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Another recent thread (see link below) reminded me of a question that has
occurred to me frequently over the years: Why do the GLM commands (GLM, UNIANOVA, CSGLM) NOT include the same multicollinearity diagnostics that REGRESSION has? Taking it further, why do they not compute Fox & Monette's (1992) Generalized Variance Inflation Factor (gVIF)? Their article was published in 1992it's high time SPSS implemented gVIF, IMO! References http://spssxdiscussion.1045642.n5.nabble.com/MulticollinearityLogisticregressiontd5739623.html Fox, J., & Monette, G. (1992). Generalized Collinearity Diagnostics. Journal of the American Statistical Association, 87(417), 178183. doi:10.2307/2290467   Bruce Weaver [hidden email] http://sites.google.com/a/lakeheadu.ca/bweaver/ "When all else fails, RTFM." NOTE: My Hotmail account is not monitored regularly. To send me an email, please use the address shown above.  Sent from: http://spssxdiscussion.1045642.n5.nabble.com/ ===================== To manage your subscription to SPSSXL, send a message to [hidden email] (not to SPSSXL), with no body text except the command. To leave the list, send the command SIGNOFF SPSSXL For a list of commands to manage subscriptions, send the command INFO REFCARD

Bruce Weaver bweaver@lakeheadu.ca http://sites.google.com/a/lakeheadu.ca/bweaver/ "When all else fails, RTFM." NOTE: My Hotmail account is not monitored regularly. To send me an email, please use the address shown above. 
(Forwarded Bruce's email to project management) But the GVIF is straightforward to compute from the coefficient correlation matrices as outlined here Ignoring the ridge part, the formula given can be computed using the MATRIX procedure. However, as I apparently noted in the link Bruce cited, it's a misnomer to talk of testing for multicollinearity, since it is a matter of degree unless the X'X matrix is singular. Calculating the VIF using REGRESSION with or without the sampling weight might give a good idea of whether a substantial degree of multicollinearity is present. It also reminds me that ridge regression, while not available as a CS procedure, could be useful in addressing collinearity. RIDGE is available in the CATREG procedure. If using that, though, watch out for zero values in the regressors, because that procedure considers such values to be missing :(. Add a 1 if necessary. On Mon, Sep 7, 2020 at 7:49 AM Bruce Weaver <[hidden email]> wrote: Another recent thread (see link below) reminded me of a question that has 
In reply to this post by Bruce Weaver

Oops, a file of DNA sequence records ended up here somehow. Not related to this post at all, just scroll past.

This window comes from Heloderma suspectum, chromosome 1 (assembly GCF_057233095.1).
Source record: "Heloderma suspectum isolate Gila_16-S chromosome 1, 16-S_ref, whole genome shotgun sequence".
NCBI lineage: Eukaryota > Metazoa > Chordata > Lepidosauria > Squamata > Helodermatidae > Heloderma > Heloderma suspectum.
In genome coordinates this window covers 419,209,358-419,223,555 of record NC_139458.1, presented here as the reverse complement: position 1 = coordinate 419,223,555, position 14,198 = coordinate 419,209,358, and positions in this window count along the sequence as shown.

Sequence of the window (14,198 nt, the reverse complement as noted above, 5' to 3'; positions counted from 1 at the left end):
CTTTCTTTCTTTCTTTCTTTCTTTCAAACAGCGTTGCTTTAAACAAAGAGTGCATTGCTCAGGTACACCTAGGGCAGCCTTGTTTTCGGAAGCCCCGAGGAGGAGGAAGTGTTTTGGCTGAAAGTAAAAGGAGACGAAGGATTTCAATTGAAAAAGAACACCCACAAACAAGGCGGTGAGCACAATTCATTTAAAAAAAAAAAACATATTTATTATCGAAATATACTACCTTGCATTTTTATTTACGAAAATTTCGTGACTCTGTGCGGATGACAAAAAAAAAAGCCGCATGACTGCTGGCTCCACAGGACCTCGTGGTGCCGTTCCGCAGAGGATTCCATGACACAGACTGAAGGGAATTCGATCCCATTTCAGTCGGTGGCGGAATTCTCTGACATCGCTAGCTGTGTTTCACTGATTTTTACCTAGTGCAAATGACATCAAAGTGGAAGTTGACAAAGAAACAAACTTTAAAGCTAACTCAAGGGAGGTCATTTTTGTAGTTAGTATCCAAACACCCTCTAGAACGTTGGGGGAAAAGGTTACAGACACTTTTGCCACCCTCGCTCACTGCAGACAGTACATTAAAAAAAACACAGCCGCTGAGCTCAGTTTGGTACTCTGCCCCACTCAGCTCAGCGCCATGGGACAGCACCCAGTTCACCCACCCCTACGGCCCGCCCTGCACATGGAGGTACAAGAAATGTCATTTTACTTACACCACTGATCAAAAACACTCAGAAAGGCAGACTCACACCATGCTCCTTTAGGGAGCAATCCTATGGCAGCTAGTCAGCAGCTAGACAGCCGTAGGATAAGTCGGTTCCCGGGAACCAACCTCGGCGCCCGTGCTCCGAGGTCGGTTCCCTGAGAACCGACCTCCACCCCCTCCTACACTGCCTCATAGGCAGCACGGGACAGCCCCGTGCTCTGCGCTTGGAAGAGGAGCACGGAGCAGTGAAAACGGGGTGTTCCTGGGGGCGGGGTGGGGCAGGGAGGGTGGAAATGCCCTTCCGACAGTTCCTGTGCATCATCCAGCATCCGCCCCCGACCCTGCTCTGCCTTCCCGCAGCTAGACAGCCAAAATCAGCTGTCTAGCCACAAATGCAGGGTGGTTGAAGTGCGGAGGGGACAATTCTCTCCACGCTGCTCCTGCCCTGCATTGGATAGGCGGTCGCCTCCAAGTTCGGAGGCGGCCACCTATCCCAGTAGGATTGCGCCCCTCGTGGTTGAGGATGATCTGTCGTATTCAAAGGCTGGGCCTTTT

I am going to speculate here but I think that most statistics programs do not provide multicollinearity statistics for ANOVA analyses (today we include these analyses under the heading of GLM) because of a traditional distinction that had been made, at least in psychology and the biomedical fields, between when one uses ANOVA analyses and when one uses multiple regression analysis. If one has conducts a bona fide true experiment where one manipulates/controls the independent variables, then one makes sure that the independent variables are orthogonal to each other (i.e., uncorrelated). For example, if one uses a 2x2 design, the two variables do not represent attributes of the subjects/participants (e.g., sex/gender, age, etc.) and the design is balanced  either the cells all have the same sample sizes or they are proportional according to some criteria that keeps the two independent variables orthogonal. When the independent variables are orthogonal to each other, the calculations that one needs to do simplifies relative to the calculations for multiple regression  this is why ANOVA analyses in intro psych stats textbooks have focused on how to calculate the appropriate Sums of Squares (SS) for the independent variables and error term(s). After determining the degrees of freedom (df) for each source, Mean Squares for each source could be easily calculated by MS = SS/df. The Fratio is simply F = MSA/MSError (where A is one independent variable) and so on. These calculations are inappropriate if the independent variables are not orthogonal. One now has to use multiple regression to "save" the analysis because the design has been mucked up, so to speak. Experimentalists would argue that these types of "true experiments" allows one to attribute a causal role to each of the independent variables if appropriate controls are in place (e.g., no confounding variables are present). The use of Randomized Control Trials (RCTs) to test the effect of a drug relative to a placebo or a standard treatment depends upon the orthogonality of independent variables (one example I use is A= Drug vs Placebo, B= Psychotherapy [2 levels], and the AxB 2way interaction). In this context, if there is a main effect of drug, one can legitimately say that the drug had a causal effect (hopefully, a beneficial effect). Similarly, one can make a similar statement for psychotherapy but if the interaction is significant, one doesn't focus on the main effects, instead, one focuses on how the effect of one ind var varies as a function of the second ind var. Note that true experiments typically have a small number of independent variables  generally 4 or less (Zar's text goes up 5 IV). If the independent variables are nonorthogonal one really shouldn't make statements about the causal effects of the independent variables because the nonorthogonality causes the main effect of one ind var to be correlated with the main effect of the other ind var  the effects are confounded. Experimental psychologists for most of the 20th century used this logic and relied on ANOVA analyses (as did experimentalists in the biomedical fields which is why the BMDP statistical package had such great ANOVA programs long before SPSS did, especially withinsubject/repeated measures designs; SAS had good betweensubject design analysis capabilities but it wasn't until the 1980s that withinsubject analyses were made easier to specify and prevented errors of incorrect design specification). Today, one might say that researchers are much more casual about causality and nonorthogonality is seen as less of a problem. In the 1960s Jack Cohen and others argued that ANOVA analyses of designs with orthogonal independent variables are a special case of the multiple regression analysis and showed how the traditional ANOVA analyses could be done in regression. The first edition of his regression text brought together the threads of this argument, though many experimental psychologists didn't see the benefits and regression was seen as being tainted because it was used with correlated independent variables which undermined causal attributions. Social scientists using data from nonexperimental designs would beg to differ. So, long story short: for traditional experimentalists using orthogonal independent variables, there is no multicollinearity so why provide measures of them? If one is using nonorthogonal/correlated ind vars, well, one is going to need to know how much nonorthogonality there is. In the last quarter of the 20th century it became generally accepted to view ANOVA and regression analyses as specific instances of the General Linear Model, and the GLM as subset of more general linear/nonlinear analyses. But the distinction between analyses of true experiments versus quasi and nonexperimental designs is maintained by having separate programs/procedures for ANOVA and regression instead of a single GLM program (not the one currently in SPSS). In the structural equation modeling (SEM) field, LISREL and MPLUS (I assume other SEM programs as well) have in fact presented this view: one can do everything from ttests to MANOVA, canonical correlation analysis, and most of the other multivariate analyses with new capabilities being regularly added. So why use SPSS when an SEM package can do almost everything one wants (one can always use Excel or undergraduates to help clean and organize the data ;). Okay, have I exceeded tldr? Mike Palij New York University On Mon, Sep 7, 2020 at 9:49 AM Bruce Weaver <[hidden email]> wrote: Another recent thread (see link below) reminded me of a question that has